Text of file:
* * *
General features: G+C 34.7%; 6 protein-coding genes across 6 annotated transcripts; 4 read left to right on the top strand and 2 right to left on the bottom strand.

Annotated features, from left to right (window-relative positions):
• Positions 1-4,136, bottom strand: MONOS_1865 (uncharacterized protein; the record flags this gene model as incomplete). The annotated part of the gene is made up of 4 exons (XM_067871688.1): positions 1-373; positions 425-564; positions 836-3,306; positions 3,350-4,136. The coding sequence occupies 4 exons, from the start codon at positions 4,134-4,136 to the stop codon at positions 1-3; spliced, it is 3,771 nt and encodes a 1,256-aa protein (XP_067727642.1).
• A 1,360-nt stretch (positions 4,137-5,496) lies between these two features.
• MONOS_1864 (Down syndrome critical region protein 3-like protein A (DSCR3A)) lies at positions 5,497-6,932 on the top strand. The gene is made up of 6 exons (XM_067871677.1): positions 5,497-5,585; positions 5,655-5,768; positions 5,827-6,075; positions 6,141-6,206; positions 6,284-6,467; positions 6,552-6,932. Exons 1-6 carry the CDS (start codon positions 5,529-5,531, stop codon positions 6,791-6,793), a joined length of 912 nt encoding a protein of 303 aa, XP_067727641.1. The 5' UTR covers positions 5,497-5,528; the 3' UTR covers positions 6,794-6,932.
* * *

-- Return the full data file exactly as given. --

General features: G+C 34.7%; 6 protein-coding genes across 6 annotated transcripts; 4 read left to right on the top strand and 2 right to left on the bottom strand.

Annotated features, from left to right (window-relative positions):
• Positions 1-4,136, bottom strand: MONOS_1865 (uncharacterized protein; the record flags this gene model as incomplete). The annotated part of the gene is made up of 4 exons (XM_067871688.1): positions 1-373; positions 425-564; positions 836-3,306; positions 3,350-4,136. The coding sequence occupies 4 exons, from the start codon at positions 4,134-4,136 to the stop codon at positions 1-3; spliced, it is 3,771 nt and encodes a 1,256-aa protein (XP_067727642.1).
• A 1,360-nt stretch (positions 4,137-5,496) lies between these two features.
• MONOS_1864 (Down syndrome critical region protein 3-like protein A (DSCR3A)) lies at positions 5,497-6,932 on the top strand. The gene is made up of 6 exons (XM_067871677.1): positions 5,497-5,585; positions 5,655-5,768; positions 5,827-6,075; positions 6,141-6,206; positions 6,284-6,467; positions 6,552-6,932. Exons 1-6 carry the CDS (start codon positions 5,529-5,531, stop codon positions 6,791-6,793), a joined length of 912 nt encoding a protein of 303 aa, XP_067727641.1. The 5' UTR covers positions 5,497-5,528; the 3' UTR covers positions 6,794-6,932.